The phrase, “the willing suspension of disbelieve” was first coined in 1817 by Samuel Coleridge. He was trying to revive the older tales of drama and fantastic that had fallen out of favor with the “age of reason.” He believed that if you could have “human interest and a semblance of truth” in a fantastic tale, it would be possible for the audience to enjoy the story and put aside their disbelieve for the duration of the tale. I believe he was correct, and will go so far as to say it is a necessary part of enjoying any good work of fiction.
In a good work of literature, if the characters support a good story then it is an easy thing to go along for the ride. Whether it is fantastical, mythical, or even a modern day crime drama, with good characters you can buy into the less realistic aspects of the story. This s not as easy when watching movies however.
During a classroom discussion about this topic, the teacher pointed out a scenario that makes the point nicely. If you are watching the second movie in the Lord of the Rings series, The Two Towers, and just before the big battle starts and the two armies are facing off… then the Starship Enterprise flies down and blows up the orcs, saving the day, would you buy it.? Probably not, you would be yelling with everyone else that is not realistic, there is no starship. Except, the whole story of wizards, orcs, dwarves and elves, isn’t exactly realistic now is it? None of those things exist either.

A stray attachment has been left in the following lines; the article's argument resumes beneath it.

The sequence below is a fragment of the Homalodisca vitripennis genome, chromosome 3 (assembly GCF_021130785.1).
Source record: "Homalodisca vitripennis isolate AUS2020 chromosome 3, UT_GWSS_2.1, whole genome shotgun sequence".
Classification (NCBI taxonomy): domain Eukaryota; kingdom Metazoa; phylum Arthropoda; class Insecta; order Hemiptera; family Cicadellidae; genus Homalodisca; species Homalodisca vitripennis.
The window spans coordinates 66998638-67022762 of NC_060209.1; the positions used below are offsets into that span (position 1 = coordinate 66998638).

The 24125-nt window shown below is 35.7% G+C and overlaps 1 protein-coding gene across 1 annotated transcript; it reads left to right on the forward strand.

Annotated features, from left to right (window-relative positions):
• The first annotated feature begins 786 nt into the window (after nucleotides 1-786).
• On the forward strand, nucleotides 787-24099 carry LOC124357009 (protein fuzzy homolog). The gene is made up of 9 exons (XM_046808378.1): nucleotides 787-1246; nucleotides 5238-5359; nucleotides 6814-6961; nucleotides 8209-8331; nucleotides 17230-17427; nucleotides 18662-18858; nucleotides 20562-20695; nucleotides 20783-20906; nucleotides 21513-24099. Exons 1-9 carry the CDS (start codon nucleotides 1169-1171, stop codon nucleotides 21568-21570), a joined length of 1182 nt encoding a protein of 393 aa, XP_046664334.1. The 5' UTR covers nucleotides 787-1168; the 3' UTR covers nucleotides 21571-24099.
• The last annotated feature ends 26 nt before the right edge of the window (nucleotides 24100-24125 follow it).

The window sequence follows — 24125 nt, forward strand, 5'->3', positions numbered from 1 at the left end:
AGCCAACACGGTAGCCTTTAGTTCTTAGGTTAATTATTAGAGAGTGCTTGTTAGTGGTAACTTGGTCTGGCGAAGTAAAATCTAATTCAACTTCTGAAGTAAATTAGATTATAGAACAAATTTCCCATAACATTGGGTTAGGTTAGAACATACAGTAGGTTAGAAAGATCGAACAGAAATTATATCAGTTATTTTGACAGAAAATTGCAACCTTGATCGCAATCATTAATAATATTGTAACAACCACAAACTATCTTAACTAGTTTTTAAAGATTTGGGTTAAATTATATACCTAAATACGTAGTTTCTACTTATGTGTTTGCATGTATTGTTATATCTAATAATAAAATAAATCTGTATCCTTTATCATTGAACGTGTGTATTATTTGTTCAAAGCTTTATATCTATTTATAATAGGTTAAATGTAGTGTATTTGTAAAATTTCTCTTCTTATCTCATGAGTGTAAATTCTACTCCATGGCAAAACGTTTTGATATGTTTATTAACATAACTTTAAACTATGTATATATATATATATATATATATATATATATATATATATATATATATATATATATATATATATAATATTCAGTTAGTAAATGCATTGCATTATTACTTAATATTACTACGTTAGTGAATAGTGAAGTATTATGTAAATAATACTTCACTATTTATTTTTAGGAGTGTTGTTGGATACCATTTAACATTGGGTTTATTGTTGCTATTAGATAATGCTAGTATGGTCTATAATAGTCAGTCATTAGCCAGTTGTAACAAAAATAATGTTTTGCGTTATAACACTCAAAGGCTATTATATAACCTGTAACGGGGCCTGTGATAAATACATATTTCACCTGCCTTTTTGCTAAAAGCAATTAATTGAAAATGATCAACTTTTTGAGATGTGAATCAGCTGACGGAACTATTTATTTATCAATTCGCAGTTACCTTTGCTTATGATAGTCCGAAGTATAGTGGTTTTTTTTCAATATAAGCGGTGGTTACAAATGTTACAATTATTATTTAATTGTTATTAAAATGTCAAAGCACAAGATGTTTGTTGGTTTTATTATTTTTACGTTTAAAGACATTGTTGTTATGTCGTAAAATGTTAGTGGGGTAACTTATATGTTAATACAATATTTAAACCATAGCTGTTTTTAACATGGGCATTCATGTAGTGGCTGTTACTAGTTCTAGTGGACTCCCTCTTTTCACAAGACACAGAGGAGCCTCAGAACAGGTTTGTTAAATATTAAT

Movies are harder to pull off the wiling suspense of disbelieve, and that is why the fantastical has a harder time selling in the theaters than books, and mixing the scientific and magical, as was done in the example, is almost unheard of in movies. Mixing genres seems to be something people have a hard time with. (See, Cowboys and Aliens.)
Yet in books it is easier to mix genres, or get into the fantastic and magical, because it is our own imagination that is fueling what we see. As I said, as long as the characters are engaging and the story is good, bring it on.
As a footnote if you are interested in mixing genres, Roger Zelazny did it like no one else in his Amber series. Or Jack L. Cha
lker was excellent mixing magic and sci-fi.